‘Shang-Chi’ Three-peats In First With $21.7 Million; Clint Eastwood’s ‘Cry Macho’ Disappoints
In its third week in theaters, Disney’s latest superhero tentpole, Shang-Chi and the Legend of the Ten Rings, continued to dominate the North American box office. Pulling in $21.7 million over the otherwise sleepy September frame, Marvel’s most recent epic shows little sign of slowing down and it is well on its way to surpassing its MCU stablemate, Black Widow, to become the top theatrical grosser of the pandemic-plagued year as it rocketed past the $300 million mark in worldwide ticket sales. Meanwhile, the weekend’s most high-profile newcomer, Clint Eastwood’s Western drama Cry Macho, bowed quietly in third place with a pokey $4.5 million as the cinema legend’s legion of older fans opted to stay home and stream the film from their La-Z-Boys.

Still, the story of the weekend—and of 2021 as a whole—is Shang-Chi, hands down. The comic-book extravaganza has proven that Disney’s COVID-era hybrid model (where it simultaneously released its splashiest titles in theaters and on Disney Plus for a $30 premium) is now looking like a thing of the past. In fact, Shang-Chi’s resounding success as a theatrical exclusive led the studio to recently announce that its remaining titles for 2021 (which includes Marvel’s Eternals and Steven Spielberg’s West Side Story) would follow Shang-Chi’s lead and roll out solely in theaters before making their way to its streaming platform a month and a half later.

Shang-Chi, which is now on track to become the first film of 2021 to break the $200 million domestic box-office barrier, dropped off only -37.5% from the previous weekend. The PG-13-rated movie which stars Simu Liu and Awkwafina earned a $5,331 per-screen average in 4,070 theaters and pushed its domestic box-office tally to $176.9 million. Overseas, the film has added $143.7 million to date, which may sound low, but makes more sense considering that it still hasn’t been scheduled for release in China—one of Marvel’s biggest markets. Its worldwide cume after three weeks is $320.6 million.

Well below, in second place, was 20th Century Studios and Disney’s surprisingly resilient Free Guy with $5.2 million. The irreverent PG-13-rated action comedy dipped a mere -6.8% from the prior frame and managed a $1,581 per-screen average in 3,288 locations. After six weeks, the movie has compiled $108.6 million domestically and another $189.7 million abroad, bringing its current worldwide box office total to $298.3 million. It’s official: Ryan Reynolds is now a legit international draw.

Arriving in third place with a slow trot rather than an energetic gallop was Warner Bros.’ latest from director and star Eastwood, Cry Macho. Forecast to debut with receipts somewhere between $5 million and $10 million, the PG-13-rated Western drama about a former rodeo star hired by his ex-boss to bring the man’s son back from Mexico opened to a disappointing $4.5 million. The 91-year-old icon’s loyal fanbase is older and clearly chose to watch his latest film on HBO Max, where it was free to the streaming service’s subscribers. It didn’t help that the film didn’t exactly blow away critics (who gave it a 52% fresh rating on Rotten Tomatoes) or audiences (who gave it a lukewarm ‘B’ CinemaScore grade). Cry Macho bowed to a $1,138 per-screen average in 3,967 theaters and tacked on a negligible $350,000 overseas, placing its first-week global cume at just under $4.9 million. For comparison, Eastwood’s last film—2018’s The Mule—debuted to $17.5 million and ended up pulling in $103.8 million in its North American theatrical run. Obviously, Cry Macho will come nowhere near that number.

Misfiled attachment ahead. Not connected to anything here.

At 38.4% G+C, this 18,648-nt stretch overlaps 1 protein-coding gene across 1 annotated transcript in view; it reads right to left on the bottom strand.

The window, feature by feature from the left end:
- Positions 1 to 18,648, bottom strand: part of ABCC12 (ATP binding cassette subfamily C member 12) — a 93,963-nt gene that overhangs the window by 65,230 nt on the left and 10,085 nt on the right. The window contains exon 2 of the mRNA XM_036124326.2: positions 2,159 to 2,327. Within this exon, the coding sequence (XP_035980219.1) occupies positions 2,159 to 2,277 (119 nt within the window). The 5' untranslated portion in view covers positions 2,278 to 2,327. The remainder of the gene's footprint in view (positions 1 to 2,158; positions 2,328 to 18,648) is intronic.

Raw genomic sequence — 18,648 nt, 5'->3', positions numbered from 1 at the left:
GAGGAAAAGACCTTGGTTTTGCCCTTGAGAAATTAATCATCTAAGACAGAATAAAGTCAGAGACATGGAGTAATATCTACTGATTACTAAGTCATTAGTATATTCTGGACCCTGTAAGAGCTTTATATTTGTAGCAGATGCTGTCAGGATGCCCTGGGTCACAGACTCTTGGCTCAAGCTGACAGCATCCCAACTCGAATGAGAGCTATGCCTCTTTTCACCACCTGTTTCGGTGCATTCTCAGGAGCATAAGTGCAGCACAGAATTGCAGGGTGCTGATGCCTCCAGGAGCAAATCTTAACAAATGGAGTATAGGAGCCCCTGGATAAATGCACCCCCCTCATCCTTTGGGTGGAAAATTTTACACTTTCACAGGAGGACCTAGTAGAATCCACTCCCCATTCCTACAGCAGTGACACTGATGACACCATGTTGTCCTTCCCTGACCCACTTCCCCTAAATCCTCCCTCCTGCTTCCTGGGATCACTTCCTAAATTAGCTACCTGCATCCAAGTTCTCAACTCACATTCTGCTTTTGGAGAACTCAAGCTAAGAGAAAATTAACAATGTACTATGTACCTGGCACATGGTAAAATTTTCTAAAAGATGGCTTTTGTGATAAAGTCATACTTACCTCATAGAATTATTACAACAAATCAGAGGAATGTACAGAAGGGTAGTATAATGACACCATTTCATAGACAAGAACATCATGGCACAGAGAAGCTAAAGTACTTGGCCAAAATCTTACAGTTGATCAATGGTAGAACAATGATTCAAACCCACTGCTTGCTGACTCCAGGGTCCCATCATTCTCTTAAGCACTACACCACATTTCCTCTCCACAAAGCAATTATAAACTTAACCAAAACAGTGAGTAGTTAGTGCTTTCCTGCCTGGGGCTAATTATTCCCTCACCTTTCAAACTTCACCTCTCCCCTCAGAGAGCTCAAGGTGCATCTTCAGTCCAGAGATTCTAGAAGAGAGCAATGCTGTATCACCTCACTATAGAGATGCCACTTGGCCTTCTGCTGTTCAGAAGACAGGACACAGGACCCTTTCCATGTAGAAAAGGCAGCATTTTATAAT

In fourth place was Universal’s Candyman, which brought in $3.5 million in its fourth weekend. That number represents an impressive -26.5% drop from the prior session. The latest installment in the R-rated horror cycle, which stars Yahya Abdul-Mateen II, earned a $1,241 per-screen average in 2,820 theaters, putting its four-week North American total at $53.2 million. To date, Candyman has added $13.5 million from abroad, pushing its global box-office total to $66.7 million.

Rounding out the top five was Warner Bros.’ horror flick Malignant, which scared up a hair under $2.7 million in its sophomore weekend, putting its two-week domestic take at $9.8 million. The R-rated chiller starring Annabelle Wallis as a woman whose visions of brutal murders come true, fell -50.7% from its debut frame. Malignant earned a less-than-hair-raising $765 per-screen average in 3,501 theaters. So far, it has brought in a more robust $14.8 million in international markets, where it should be noted it opened a week earlier. The movie’s worldwide box office total currently stands at $24.6 million.

Simmering outside of the top five are three indie debuts: Open Road’s R-rated crime thriller Copshop, starring Gerard Butler, opened in sixth place with just under $2.7 million; Searchlight’s PG-13-rated The Eyes of Tammy Faye, which traces the rise and fall of real-life televangelists Jim Bakker (Andrew Garfield) and his wife Tammy Faye (Jessica Chastain), bowed in ninth place with $675,000 in limited release; and Focus Features’ R-rated immigration drama Blue Bayou, starring and helmed by Justin Chon, debuted in thirteenth place with $315,000 also in limited release.

Finally, there as one interesting box-office development from outside of the U.S., where the highly-anticipated sci-fi film, Dune, rolled out in 24 foreign markets. Warner Bros.’ big-budget adaptation of Frank Herbert’s cult novel starring Timothee Chalamet, Zendaya, and Oscar Isaac doesn’t hit theaters (as well as HBO Max) until Oct. 22, but it racked up $35.8 million abroad hard on the heels of its well-received premiere at the Venice Film Festival. Of the territories where it bowed, Russia led the way with $7.6 million in receipts.